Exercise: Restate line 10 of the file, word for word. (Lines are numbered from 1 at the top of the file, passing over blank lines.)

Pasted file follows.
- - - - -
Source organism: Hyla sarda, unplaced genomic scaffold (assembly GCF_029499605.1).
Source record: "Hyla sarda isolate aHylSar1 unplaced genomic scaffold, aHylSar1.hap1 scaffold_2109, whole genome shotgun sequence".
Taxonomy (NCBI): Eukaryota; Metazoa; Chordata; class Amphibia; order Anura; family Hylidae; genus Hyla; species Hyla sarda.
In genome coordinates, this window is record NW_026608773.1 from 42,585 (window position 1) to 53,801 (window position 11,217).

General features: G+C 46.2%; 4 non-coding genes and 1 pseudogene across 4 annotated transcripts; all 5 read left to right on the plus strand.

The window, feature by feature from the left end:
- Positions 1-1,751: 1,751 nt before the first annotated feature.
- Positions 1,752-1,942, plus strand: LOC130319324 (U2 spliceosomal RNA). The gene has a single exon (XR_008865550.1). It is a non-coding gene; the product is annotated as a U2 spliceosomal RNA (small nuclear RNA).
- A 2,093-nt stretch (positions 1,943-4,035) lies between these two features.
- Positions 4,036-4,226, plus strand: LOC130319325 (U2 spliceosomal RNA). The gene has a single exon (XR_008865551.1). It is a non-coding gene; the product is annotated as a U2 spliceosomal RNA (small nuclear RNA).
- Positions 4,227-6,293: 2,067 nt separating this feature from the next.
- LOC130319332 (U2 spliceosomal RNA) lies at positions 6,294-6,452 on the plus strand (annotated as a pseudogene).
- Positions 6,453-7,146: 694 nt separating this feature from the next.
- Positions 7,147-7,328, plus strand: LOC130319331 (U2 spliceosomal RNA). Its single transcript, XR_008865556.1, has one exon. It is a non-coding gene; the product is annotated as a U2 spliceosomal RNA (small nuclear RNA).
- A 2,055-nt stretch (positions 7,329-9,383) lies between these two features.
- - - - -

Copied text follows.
- Positions 4,036-4,226, plus strand: LOC130319325 (U2 spliceosomal RNA). The gene has a single exon (XR_008865551.1). It is a non-coding gene; the product is annotated as a U2 spliceosomal RNA (small nuclear RNA).